This is the question:

Given any negatively oriented quadrangle $ABCD$, and isosceles, right-angled, positively oriented triangles $ABX, BCY, CDZ, DAV$, with right-angles at $X, Y, Z, V$ respectively, show that the segments $XZ$ and $YV$ are perpendicular to each other and of the same length.

Now, I managed to solve an easier version where $ABCD$ is a Parallelogram, because the diagonals intersect with the two lines, so we can say that $XYZD$ is a square because its diagonals are perpendicular and the vertices form $90^{\circ}$ .

But, in this case I am not sure how to prove it, I definitely think it is proven by some rotation transformation, but I am not sure where or how exactly.My idea is that maybe if I prove that $XFZ$ can be rotated by $90^{\circ}$ into $VFY$ but how do I know they're the same length or maybe that $F=E$ somehow, that would get me somewhere close to the answer. I asked several PHD students in our college but none managed to solve it or give useful advice unfortunately as there are no numerical values.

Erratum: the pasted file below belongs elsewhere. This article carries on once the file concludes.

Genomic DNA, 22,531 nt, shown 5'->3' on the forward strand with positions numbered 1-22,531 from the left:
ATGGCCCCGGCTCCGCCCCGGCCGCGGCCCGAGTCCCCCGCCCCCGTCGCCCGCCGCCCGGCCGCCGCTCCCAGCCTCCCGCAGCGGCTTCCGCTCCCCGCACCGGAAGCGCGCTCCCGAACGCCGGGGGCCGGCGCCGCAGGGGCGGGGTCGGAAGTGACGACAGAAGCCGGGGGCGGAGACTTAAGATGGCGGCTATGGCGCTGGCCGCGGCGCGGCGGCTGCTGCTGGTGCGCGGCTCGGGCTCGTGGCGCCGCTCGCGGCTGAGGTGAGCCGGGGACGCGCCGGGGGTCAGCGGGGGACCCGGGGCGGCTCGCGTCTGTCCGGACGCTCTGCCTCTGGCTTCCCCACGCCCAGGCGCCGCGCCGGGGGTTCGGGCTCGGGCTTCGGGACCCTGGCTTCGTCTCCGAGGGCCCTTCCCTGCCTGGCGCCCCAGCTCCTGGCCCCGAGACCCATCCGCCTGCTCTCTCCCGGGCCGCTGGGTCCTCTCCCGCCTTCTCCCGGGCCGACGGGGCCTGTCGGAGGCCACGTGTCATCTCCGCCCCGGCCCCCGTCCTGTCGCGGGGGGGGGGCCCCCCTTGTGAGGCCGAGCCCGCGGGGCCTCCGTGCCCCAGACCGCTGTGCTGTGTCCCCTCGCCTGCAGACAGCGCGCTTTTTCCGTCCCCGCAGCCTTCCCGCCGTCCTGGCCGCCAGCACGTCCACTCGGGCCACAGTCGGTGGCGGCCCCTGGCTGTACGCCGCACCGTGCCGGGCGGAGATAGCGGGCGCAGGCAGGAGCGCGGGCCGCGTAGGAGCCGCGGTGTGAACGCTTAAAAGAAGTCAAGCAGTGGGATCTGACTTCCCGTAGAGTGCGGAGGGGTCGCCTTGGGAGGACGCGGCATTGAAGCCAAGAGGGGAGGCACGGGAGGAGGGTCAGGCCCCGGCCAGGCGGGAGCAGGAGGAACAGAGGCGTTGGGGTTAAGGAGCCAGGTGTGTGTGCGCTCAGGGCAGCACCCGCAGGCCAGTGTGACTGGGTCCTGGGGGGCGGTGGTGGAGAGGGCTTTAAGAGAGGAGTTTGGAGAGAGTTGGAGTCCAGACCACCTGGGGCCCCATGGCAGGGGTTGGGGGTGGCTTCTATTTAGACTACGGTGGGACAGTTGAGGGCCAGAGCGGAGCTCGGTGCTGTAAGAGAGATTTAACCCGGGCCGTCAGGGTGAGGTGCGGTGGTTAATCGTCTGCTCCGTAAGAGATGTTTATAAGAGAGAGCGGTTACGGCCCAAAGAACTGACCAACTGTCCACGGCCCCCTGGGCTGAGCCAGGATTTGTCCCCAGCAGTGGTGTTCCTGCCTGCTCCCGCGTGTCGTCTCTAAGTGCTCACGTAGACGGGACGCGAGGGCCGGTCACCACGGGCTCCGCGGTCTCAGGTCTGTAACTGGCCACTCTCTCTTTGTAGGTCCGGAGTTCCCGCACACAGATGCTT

I drew this diagram, I apologize ahead for how bad it is, but it is the first time I use that program, I hope it is clear enough, you can click on the picture to enlarge it.

enter image description here

We had this proof that we can use, which I drew next to the problem that if we have any given triangle with one isosceles right angled triangle on two sides then the triangle from the two $90^{\circ}$ vertices down to the mid point of the base forms also a right angled isosceles right angled triangle. And this is what I used to show that the parallelogram version forms a square.

However, here I am not sure how to implement this. Any hints or advice will be massively appreciated, am trying to solve this for a whole week now.

  • $\begingroup$ The expected answer was that : we can rotate both $X$ and $Z$ points by $90^{\circ}$ about the point $F$ , so that implies that we can rotate the whole segment $XZ$ about $F$ by $90^{\circ}$. Rotation preserves length, so they're equal and $90^{\circ}$ implies that they're perpendicular. $\endgroup$ – Fred Dec 11 '17 at 10:37

Since this is a problem about vectors and right angles in the plane it helps to use complex numbers.

You are given four different points $z_j\in{\mathbb C}$ $(j\in{\mathbb Z}_4$), making up a quadrangle of the described kind. The new point $w_1$ then is defined by $$w_1:={z_0+z_1\over2}+i{z_1-z_0\over2}={1-i\over2}z_0+{1+i\over2}z_1\ ,$$ so that we have in general $$w_j={1-i\over2}z_{j-1}+{1+i\over2}z_j\qquad(j\in{\mathbb Z}_4)\ .$$The claim now is that $$w_2-w_4=i(w_3-w_1)\ ;$$ and this should be easy to verify.

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